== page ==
Again, for the most part, this is a fairly decent buy for the price and accessibility. I also suggested Autodesk Sketchbook Pro 2011 for anyone who enjoys this digital art thing. I purchased it with my tablet and was able to increase my skill with my tablet within hours using this program. Quick, easy, and simple to use.

Best of luck to you all from your soldier's overseas and I hope this can help someone in making their decision.
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on June 4, 2010
Overall i am pretty pleased with this tablet and its price but there are a few cons that did come to mind quite quickly after installing it.
Perhaps the biggest draw back is that wacom has decide to disable the erase top on this cheaper tablet model, so you can no longer flick your pen over and use the other side.
Another thing that i found a bit annoying - but i'll most likely get used to - is the tablet surface. Its no longer that smooth glass like plastic but its now a more rough surface, which leaves me feeling as if i'm scrapping the top when i use it.
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on January 7, 2010
First the bottom line: If you can't afford an Intuos or need something smaller to travel with, buy one. It's the best pen tablet on the market for the money. The only thing you won't like is that it scratches easily.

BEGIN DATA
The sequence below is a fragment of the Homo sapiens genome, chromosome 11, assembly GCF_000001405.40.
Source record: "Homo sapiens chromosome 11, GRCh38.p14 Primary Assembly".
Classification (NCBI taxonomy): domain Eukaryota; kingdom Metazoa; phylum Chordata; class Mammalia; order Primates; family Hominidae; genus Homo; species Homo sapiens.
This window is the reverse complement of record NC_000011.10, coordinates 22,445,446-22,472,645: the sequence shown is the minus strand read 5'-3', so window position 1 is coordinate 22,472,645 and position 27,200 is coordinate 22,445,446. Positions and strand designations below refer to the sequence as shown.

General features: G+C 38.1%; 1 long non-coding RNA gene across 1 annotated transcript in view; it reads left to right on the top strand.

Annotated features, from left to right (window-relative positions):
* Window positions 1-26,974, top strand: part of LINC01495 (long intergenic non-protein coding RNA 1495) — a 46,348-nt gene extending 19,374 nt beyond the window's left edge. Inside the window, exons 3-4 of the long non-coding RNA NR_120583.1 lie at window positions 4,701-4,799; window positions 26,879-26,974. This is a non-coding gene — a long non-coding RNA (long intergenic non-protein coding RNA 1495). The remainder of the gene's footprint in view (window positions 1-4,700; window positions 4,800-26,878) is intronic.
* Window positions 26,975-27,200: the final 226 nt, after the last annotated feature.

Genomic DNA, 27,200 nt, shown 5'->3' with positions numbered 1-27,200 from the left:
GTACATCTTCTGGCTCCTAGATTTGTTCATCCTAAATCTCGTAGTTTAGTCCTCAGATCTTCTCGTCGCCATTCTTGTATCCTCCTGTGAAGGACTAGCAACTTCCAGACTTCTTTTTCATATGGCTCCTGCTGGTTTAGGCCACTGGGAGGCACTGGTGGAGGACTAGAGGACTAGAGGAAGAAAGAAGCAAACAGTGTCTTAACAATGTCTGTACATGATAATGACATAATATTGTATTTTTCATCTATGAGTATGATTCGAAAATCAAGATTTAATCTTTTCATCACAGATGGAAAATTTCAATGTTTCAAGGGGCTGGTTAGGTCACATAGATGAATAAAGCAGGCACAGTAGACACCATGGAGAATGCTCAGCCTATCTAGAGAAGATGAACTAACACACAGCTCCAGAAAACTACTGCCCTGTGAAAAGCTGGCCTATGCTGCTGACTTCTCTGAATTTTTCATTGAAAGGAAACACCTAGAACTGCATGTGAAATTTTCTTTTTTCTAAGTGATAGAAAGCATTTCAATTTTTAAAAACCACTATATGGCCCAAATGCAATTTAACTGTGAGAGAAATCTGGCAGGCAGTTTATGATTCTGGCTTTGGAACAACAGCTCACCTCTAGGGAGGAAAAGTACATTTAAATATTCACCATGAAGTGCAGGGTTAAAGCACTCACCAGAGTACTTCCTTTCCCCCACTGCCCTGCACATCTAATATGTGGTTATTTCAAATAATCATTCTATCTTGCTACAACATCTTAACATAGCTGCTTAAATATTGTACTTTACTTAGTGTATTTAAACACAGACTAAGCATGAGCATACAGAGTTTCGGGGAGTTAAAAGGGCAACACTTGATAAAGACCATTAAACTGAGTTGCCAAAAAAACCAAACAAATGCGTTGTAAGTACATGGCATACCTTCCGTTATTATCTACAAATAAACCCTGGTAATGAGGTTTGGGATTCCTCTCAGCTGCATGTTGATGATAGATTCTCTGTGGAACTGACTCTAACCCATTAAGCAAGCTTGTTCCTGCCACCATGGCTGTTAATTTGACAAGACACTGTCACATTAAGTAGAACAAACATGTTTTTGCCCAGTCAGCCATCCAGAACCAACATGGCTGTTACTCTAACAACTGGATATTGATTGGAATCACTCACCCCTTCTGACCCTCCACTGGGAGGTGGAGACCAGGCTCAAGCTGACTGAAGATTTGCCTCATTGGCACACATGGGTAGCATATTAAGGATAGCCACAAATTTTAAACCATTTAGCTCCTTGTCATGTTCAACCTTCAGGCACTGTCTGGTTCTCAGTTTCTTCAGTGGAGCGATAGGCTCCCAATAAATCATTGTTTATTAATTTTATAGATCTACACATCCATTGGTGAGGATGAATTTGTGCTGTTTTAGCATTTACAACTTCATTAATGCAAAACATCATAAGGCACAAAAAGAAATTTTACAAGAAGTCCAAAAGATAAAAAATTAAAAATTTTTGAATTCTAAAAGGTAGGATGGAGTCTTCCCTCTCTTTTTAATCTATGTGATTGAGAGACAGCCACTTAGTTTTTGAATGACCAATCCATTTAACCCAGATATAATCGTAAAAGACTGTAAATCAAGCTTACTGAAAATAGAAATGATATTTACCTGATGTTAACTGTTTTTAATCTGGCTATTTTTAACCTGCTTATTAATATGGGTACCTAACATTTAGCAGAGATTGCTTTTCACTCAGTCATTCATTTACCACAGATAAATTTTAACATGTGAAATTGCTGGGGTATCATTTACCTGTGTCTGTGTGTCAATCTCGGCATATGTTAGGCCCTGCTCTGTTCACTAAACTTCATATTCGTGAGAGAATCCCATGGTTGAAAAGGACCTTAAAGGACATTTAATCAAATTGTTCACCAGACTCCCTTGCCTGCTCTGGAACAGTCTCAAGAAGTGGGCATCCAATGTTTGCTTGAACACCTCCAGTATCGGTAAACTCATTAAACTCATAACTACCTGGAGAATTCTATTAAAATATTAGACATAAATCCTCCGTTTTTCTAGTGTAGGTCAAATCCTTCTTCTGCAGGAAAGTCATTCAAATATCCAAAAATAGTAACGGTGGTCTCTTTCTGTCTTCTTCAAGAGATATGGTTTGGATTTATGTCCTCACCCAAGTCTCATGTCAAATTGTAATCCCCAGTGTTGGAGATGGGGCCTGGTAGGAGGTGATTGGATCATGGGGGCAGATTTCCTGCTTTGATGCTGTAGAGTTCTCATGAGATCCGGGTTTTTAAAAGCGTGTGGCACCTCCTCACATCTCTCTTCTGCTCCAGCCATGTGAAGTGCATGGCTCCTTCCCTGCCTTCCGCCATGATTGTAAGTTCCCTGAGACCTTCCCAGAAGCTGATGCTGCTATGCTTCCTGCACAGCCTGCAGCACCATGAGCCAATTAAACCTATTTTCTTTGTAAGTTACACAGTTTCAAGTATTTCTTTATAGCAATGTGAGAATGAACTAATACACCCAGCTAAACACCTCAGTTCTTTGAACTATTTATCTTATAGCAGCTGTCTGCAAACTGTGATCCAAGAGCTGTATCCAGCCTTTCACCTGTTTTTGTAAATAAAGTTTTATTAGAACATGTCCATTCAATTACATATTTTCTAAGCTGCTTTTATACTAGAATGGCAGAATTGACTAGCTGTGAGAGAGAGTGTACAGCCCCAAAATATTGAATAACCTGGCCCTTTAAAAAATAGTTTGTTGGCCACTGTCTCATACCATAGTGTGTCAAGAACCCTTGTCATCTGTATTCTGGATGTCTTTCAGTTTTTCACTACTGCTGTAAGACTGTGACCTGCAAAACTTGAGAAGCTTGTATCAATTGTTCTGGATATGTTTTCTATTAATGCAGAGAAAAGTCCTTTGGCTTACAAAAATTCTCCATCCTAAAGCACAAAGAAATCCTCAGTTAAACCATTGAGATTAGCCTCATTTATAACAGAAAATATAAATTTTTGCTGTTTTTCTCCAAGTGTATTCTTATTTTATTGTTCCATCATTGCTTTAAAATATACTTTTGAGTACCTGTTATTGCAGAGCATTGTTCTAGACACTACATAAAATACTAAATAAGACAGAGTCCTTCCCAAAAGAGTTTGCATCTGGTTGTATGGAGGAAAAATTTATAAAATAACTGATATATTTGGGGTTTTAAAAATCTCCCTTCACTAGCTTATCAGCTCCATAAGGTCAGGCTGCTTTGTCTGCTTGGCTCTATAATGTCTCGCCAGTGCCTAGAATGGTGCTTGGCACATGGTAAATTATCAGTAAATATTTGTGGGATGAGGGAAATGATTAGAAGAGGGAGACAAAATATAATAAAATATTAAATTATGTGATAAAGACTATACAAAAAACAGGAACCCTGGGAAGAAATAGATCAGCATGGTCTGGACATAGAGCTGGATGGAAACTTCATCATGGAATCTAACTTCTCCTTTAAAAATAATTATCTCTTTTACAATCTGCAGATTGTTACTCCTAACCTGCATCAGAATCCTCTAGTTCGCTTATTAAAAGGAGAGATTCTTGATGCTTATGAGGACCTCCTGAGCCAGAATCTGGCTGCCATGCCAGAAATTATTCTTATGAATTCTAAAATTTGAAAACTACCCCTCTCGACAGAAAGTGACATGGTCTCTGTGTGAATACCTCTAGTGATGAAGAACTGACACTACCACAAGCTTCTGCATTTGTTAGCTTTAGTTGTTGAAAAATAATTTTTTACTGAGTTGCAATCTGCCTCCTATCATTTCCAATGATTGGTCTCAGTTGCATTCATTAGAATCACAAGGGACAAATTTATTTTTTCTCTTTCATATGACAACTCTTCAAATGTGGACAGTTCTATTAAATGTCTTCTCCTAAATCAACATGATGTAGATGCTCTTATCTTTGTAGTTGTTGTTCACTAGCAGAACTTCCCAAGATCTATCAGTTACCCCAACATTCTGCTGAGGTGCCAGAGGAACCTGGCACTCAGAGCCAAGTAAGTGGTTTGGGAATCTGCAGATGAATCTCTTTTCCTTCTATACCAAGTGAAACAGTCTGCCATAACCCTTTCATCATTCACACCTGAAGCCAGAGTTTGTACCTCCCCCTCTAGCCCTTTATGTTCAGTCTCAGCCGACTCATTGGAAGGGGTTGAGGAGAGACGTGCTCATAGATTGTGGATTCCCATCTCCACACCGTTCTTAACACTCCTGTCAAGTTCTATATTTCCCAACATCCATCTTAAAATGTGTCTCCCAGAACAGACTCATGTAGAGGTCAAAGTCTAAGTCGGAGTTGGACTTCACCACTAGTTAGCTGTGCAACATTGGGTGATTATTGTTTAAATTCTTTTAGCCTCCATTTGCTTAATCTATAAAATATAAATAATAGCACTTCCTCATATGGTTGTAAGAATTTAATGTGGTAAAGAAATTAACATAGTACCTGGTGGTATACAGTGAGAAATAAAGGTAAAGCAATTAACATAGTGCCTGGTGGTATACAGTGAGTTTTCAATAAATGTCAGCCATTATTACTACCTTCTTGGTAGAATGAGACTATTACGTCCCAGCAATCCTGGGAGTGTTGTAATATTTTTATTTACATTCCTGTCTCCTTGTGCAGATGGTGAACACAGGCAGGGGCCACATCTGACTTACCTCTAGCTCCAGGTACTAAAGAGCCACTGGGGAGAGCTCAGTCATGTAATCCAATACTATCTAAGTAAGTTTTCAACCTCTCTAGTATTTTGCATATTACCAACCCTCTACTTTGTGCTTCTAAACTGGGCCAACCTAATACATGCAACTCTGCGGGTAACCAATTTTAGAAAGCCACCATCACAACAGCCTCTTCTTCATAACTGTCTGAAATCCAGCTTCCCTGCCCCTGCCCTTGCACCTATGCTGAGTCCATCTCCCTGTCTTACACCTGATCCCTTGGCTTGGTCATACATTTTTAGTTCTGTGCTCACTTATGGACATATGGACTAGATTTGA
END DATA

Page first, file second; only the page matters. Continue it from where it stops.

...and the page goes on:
I also own the Wacom Intuos 3, but I purchased the Bamboo so that I'd have something smaller to travel with. It exceeded my expectations. It's every bit as responsive as the Intuos 3 for everyday tasks (although I haven't tried any serious photo retouching yet). Because of its small size, it's not as comfortable as the larger Intuos tablet, but it still saves my wrists from the horrors of using a mouse all day. If you're used to the Intuos, you'll notice that the surface of the Bamboo has a little texture too it, so the pen doesn't glide as smoothly across the surface. I like the feel of the Intuos better, but the Bamboo still feels good in my hand.

The only thing I don't like is that it scratches easily--especially on the shiny black part. It was scratched within the first day of use. The scratches are just cosmetic, but I suggest getting some kind of case or sleeve to pack it in. I've just gotten used to it being a little rough looking, and I'm fine with that.
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on September 19, 2010
Note that this review is for the Bamboo Pen. I thought that I was ordering the basic Bamboo (which evidently never existed or is no longer made). I expected to get a pen device with four Express keys that I could use with my Notebooks like my Intuos 3 with my desktop machines. I am a graphic artist and use the pen and Express keys to work on fine detail as well as general sketching.

First - there are no Express keys so I will have to work with one hand on the keyboard and one on the pen while balancing the tablet somewhere. I would rather hold the tablet and trigger the Express keys for brush size and color selection with my thumb.

Second - the sensitivity of the pen pressure and position is just not adequate to do fine work, no matter how much I enlarge the image.